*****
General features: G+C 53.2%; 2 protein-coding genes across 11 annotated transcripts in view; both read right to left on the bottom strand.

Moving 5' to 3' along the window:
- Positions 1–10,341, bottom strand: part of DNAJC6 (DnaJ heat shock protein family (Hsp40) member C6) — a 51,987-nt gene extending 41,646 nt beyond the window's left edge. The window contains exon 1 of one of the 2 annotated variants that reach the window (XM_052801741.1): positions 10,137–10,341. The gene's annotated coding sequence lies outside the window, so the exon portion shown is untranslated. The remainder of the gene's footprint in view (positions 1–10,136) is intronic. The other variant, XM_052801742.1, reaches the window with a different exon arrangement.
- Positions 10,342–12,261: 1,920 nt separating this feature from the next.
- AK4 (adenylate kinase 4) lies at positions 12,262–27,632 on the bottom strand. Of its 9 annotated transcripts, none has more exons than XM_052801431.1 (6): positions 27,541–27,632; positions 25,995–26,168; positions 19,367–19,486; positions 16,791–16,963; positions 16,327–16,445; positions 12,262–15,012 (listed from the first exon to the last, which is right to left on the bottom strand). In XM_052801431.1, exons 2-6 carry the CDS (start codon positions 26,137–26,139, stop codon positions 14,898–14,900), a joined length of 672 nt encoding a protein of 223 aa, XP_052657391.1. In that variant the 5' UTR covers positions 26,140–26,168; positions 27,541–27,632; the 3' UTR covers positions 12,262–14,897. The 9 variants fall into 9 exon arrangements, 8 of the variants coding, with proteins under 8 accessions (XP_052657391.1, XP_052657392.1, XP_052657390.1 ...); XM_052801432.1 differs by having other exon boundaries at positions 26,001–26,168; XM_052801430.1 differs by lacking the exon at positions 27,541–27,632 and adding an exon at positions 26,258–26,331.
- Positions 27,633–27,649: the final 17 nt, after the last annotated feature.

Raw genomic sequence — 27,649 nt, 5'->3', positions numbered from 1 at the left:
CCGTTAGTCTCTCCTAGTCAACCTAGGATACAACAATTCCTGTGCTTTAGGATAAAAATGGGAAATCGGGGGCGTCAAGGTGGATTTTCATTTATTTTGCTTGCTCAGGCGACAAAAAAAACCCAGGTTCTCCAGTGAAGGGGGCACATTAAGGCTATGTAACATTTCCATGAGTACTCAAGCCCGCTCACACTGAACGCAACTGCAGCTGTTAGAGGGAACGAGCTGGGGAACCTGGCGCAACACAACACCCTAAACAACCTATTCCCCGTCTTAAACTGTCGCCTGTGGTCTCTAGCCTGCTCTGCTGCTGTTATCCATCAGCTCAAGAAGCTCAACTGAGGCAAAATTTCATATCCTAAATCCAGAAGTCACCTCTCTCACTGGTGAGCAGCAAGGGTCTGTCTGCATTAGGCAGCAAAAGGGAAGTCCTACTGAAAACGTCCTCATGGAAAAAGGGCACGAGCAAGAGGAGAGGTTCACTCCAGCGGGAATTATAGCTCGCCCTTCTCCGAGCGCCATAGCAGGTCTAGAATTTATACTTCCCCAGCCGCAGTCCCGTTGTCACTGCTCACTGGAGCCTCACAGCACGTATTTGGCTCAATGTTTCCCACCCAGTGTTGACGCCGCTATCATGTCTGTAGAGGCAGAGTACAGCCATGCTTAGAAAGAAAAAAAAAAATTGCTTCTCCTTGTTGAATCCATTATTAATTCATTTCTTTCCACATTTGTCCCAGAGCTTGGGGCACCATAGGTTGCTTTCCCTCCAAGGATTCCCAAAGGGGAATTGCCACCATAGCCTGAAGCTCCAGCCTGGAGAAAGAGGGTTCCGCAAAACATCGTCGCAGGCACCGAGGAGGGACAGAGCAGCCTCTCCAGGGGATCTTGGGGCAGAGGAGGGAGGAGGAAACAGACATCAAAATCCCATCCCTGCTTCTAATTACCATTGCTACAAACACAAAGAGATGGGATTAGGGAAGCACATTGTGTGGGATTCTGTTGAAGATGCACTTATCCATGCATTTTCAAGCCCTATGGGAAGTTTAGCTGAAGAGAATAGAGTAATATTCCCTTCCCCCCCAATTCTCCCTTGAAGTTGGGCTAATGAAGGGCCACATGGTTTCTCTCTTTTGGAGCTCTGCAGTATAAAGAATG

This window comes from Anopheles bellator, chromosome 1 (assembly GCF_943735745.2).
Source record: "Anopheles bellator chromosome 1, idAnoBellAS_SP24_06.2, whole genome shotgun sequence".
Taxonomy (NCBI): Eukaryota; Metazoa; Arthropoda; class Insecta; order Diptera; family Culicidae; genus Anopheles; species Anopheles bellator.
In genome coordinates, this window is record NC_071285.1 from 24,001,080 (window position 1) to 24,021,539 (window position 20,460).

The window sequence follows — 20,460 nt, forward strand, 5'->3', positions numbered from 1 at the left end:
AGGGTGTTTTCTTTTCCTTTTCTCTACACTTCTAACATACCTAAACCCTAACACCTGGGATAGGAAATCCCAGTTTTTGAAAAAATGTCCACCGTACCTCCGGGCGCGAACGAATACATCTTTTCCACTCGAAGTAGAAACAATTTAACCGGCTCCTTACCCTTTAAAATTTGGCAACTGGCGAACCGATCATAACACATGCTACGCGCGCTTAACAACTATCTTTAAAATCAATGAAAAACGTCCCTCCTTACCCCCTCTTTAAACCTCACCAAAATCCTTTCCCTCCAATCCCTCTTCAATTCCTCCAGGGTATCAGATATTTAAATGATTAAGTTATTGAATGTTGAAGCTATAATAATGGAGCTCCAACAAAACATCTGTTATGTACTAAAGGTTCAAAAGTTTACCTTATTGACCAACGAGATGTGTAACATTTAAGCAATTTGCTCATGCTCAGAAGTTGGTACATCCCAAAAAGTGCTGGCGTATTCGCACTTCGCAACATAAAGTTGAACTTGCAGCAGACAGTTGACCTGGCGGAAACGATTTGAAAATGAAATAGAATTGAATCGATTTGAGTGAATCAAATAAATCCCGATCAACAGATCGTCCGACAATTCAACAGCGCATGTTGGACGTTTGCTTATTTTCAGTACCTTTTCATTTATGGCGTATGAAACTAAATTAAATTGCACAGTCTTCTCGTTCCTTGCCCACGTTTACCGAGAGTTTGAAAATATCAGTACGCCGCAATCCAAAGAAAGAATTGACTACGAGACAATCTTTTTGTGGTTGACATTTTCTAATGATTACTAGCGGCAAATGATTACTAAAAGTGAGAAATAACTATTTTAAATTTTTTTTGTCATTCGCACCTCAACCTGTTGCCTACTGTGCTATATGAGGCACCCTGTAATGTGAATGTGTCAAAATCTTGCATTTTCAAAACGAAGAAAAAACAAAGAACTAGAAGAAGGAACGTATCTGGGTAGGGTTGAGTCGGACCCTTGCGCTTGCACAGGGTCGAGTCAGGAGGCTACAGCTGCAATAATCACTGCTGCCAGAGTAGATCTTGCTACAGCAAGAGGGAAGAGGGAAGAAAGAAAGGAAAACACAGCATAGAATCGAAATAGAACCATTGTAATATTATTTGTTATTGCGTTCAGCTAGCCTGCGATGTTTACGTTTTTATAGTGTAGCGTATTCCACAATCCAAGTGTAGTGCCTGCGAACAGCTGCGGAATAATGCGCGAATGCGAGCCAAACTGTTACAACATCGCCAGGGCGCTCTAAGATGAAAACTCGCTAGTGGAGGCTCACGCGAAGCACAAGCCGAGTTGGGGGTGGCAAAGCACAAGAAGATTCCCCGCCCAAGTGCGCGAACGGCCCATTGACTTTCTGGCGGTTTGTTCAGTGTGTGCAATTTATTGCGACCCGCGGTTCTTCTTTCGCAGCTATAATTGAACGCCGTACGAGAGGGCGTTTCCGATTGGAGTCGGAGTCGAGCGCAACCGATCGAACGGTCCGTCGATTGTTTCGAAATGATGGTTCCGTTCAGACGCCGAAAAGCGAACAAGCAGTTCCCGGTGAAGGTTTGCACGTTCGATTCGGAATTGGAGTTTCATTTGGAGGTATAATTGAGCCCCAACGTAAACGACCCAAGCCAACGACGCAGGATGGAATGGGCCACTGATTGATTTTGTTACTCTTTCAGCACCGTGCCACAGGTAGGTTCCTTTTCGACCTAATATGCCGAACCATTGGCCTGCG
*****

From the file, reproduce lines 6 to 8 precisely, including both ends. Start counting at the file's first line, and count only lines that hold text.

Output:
- Positions 27,633–27,649: the final 17 nt, after the last annotated feature.

Raw genomic sequence — 27,649 nt, 5'->3', positions numbered from 1 at the left:
CCGTTAGTCTCTCCTAGTCAACCTAGGATACAACAATTCCTGTGCTTTAGGATAAAAATGGGAAATCGGGGGCGTCAAGGTGGATTTTCATTTATTTTGCTTGCTCAGGCGACAAAAAAAACCCAGGTTCTCCAGTGAAGGGGGCACATTAAGGCTATGTAACATTTCCATGAGTACTCAAGCCCGCTCACACTGAACGCAACTGCAGCTGTTAGAGGGAACGAGCTGGGGAACCTGGCGCAACACAACACCCTAAACAACCTATTCCCCGTCTTAAACTGTCGCCTGTGGTCTCTAGCCTGCTCTGCTGCTGTTATCCATCAGCTCAAGAAGCTCAACTGAGGCAAAATTTCATATCCTAAATCCAGAAGTCACCTCTCTCACTGGTGAGCAGCAAGGGTCTGTCTGCATTAGGCAGCAAAAGGGAAGTCCTACTGAAAACGTCCTCATGGAAAAAGGGCACGAGCAAGAGGAGAGGTTCACTCCAGCGGGAATTATAGCTCGCCCTTCTCCGAGCGCCATAGCAGGTCTAGAATTTATACTTCCCCAGCCGCAGTCCCGTTGTCACTGCTCACTGGAGCCTCACAGCACGTATTTGGCTCAATGTTTCCCACCCAGTGTTGACGCCGCTATCATGTCTGTAGAGGCAGAGTACAGCCATGCTTAGAAAGAAAAAAAAAAATTGCTTCTCCTTGTTGAATCCATTATTAATTCATTTCTTTCCACATTTGTCCCAGAGCTTGGGGCACCATAGGTTGCTTTCCCTCCAAGGATTCCCAAAGGGGAATTGCCACCATAGCCTGAAGCTCCAGCCTGGAGAAAGAGGGTTCCGCAAAACATCGTCGCAGGCACCGAGGAGGGACAGAGCAGCCTCTCCAGGGGATCTTGGGGCAGAGGAGGGAGGAGGAAACAGACATCAAAATCCCATCCCTGCTTCTAATTACCATTGCTACAAACACAAAGAGATGGGATTAGGGAAGCACATTGTGTGGGATTCTGTTGAAGATGCACTTATCCATGCATTTTCAAGCCCTATGGGAAGTTTAGCTGAAGAGAATAGAGTAATATTCCCTTCCCCCCCAATTCTCCCTTGAAGTTGGGCTAATGAAGGGCCACATGGTTTCTCTCTTTTGGAGCTCTGCAGTATAAAGAATG